Antitrust regulators argue that, despite the track record of free minds and markets, businessmen are generally out for the blood of their customers. Corporate mergers are frequently targeted because, according to antitrust illogic, combining two competing companies reduces competition and allows the remaining company to gouge consumers with higher prices.
In the freshly decided case over the merger of AT&T and Time Warner, Department of Justice (DOJ) lawyers followed this “reasoning,” arguing that the merger would incentivize AT&T to charge other distributors top dollar for the “‘must-have’ content” of Turner Broadcasting System, a subsidiary of Time Warner. Thus, other networks would have to relinquish more money for this content and would raise their prices to compensate. The judge deciding the case, Richard Leon, characterized the DOJ argument as follows:
The Government’s primary theory of harm to competition focuses on the challenged merger’s integration of Turner’s important video content—content that includes, among other things, the networks CNN, TNT, and TBS—with AT&T’s video distributors, U-verse and DirecTV. Specifically, the Government contends that, should the challenged merger proceed, Turner’s relationship with AT&T will enable Turner to extract greater prices from AT&T’s rival distributors for its “must-have” content than it could without the merger. The Government argues that distributors would then pass on those price increases to their subscribers, resulting in an increase of hundreds of millions of dollars in annual consumer payments.1
It is common for antitrust enforcers to circumvent evidence, follow specious logic, and fabricate corroborating models in their attempts to show that when businessmen are left free, they greedily fleece us all. Unfortunately, it is also common for judges to agree—as an unquestionable certainty—that businessmen are guilty until proven innocent. Many judges have followed the specious logic, nodded along with the models, and ignored how markets and businesses actually function.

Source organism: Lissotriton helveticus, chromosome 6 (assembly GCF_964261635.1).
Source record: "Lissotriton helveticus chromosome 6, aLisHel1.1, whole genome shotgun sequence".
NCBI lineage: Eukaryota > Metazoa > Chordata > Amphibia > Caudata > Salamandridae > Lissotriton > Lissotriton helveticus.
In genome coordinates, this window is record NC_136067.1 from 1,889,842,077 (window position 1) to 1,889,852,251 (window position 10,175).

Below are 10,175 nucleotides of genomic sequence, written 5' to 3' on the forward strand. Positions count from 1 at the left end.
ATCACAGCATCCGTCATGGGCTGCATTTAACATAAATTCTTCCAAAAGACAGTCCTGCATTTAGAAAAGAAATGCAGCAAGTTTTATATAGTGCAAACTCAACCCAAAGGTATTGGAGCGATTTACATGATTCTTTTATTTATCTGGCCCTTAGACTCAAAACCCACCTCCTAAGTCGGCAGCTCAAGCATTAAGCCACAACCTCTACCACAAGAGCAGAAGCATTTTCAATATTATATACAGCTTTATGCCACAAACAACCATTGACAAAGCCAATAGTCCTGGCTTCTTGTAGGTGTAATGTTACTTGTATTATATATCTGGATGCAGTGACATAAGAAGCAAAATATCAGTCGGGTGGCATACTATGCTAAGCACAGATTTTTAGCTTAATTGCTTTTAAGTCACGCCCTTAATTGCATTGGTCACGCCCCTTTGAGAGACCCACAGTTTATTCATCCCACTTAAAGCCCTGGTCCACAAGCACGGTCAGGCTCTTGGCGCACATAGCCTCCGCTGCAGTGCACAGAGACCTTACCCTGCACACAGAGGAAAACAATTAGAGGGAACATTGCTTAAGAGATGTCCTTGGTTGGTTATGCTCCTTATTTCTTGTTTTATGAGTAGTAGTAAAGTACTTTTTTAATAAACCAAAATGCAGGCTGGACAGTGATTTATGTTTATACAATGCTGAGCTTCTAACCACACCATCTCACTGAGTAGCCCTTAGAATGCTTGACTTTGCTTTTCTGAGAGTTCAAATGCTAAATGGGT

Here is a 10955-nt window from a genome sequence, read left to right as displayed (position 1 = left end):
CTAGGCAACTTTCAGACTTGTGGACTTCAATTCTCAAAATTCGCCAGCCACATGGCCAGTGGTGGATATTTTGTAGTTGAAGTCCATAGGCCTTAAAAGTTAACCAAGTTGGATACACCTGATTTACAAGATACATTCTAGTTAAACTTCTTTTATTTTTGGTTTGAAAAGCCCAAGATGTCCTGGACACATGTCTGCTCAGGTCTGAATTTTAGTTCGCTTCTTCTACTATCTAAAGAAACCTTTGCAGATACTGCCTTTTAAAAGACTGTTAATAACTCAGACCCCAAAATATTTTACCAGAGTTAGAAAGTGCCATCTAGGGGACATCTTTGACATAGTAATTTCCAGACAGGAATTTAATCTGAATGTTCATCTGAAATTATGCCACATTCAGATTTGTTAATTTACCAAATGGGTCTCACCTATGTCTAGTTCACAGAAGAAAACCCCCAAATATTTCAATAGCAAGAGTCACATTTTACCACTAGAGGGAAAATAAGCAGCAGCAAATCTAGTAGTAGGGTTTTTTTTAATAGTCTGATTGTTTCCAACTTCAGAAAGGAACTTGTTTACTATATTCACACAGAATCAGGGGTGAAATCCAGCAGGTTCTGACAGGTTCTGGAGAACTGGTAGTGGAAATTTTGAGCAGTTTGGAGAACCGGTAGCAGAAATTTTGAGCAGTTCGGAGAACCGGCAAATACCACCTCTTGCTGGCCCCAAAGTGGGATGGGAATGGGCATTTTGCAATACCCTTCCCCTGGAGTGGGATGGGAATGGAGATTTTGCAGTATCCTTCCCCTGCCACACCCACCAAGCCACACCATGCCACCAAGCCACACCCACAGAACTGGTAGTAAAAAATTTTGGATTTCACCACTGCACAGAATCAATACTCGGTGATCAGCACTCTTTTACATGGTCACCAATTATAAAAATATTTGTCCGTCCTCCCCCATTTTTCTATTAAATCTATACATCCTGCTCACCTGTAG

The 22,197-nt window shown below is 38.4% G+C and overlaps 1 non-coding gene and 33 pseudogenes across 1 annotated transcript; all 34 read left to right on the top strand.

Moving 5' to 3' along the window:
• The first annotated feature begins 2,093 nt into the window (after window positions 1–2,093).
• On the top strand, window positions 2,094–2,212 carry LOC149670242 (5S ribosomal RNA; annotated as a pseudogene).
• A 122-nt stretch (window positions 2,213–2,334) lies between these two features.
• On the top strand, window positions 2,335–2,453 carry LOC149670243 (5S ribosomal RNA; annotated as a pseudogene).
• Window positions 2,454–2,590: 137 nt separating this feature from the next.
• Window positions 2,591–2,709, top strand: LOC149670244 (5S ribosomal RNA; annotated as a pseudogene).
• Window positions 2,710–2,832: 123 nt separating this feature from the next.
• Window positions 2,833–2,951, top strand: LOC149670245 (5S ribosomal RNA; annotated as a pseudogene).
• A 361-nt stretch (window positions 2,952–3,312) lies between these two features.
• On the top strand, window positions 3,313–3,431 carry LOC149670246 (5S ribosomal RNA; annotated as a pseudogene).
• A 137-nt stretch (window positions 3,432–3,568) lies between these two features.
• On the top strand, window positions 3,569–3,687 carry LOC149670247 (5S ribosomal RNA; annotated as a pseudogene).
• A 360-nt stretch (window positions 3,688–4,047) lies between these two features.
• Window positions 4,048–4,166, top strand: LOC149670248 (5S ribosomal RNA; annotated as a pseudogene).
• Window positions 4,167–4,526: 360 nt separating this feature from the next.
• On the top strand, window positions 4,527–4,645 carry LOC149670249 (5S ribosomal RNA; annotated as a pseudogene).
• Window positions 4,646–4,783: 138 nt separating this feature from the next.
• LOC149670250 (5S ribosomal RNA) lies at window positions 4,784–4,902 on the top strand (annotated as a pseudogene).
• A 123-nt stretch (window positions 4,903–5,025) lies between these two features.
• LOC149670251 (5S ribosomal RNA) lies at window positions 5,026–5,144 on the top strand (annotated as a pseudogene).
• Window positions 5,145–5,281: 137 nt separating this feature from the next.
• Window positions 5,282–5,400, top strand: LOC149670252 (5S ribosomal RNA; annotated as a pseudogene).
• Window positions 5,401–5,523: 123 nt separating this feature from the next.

Thus, Judge Leon’s forceful, reality-oriented knockdown of the DOJ’s most recent bogus case is all the more deserving of applause. Of course, Leon’s opinion is not a manifesto against antitrust law. He’s a judge whose job it is to interpret the law as it exists. Many judges in similar positions have ruled in ways that make the impenetrable fog of antitrust law even more nebulous—but not Judge Leon. Given that context, there’s much in his opinion that lovers of liberty should welcome as legal precedent. First, take his rejection of the notion that content produced by Turner Broadcasting System is “must-have” for competitors.
Based on the evidence, I agree with defendants that Turner’s content is not literally “must have” in the sense that distributors cannot effectively compete without it. The evidence showed that distributors have successfully operated, and continue to operate, without the Turner networks or similar programming. . . . I therefore give little credit to blanket statements by third-party competitor witnesses indicating that the entire “viability of [their] video model” could depend on whether they offer Turner programming.2
Next, take the DOJ’s equivocation between the possibility that AT&T could raise its prices and its intent to actually do so. Judge Leon cut down this sophistry, writing:
In short, despite the Government’s efforts to paint a contrary picture, this is not a case containing direct, probative evidence of anticompetitive intent on the part of high level executives within the merging company. [AT&T CEO Randall] Stephenson’s statements and the Government’s other proffered documentary evidence instead suggest, at the very most, that AT&T . . . recognized that one possibility of uniting content and distribution would be to withhold or otherwise limit content from other distributors in an attempt to benefit AT&T’s distribution platforms. But evidence indicating defendants’ recognition that it could be possible to act in accordance with the Government’s theories of harm is a far cry from evidence that the merged company is likely to do so (much less succeed in generating anticompetitive harms as a result).3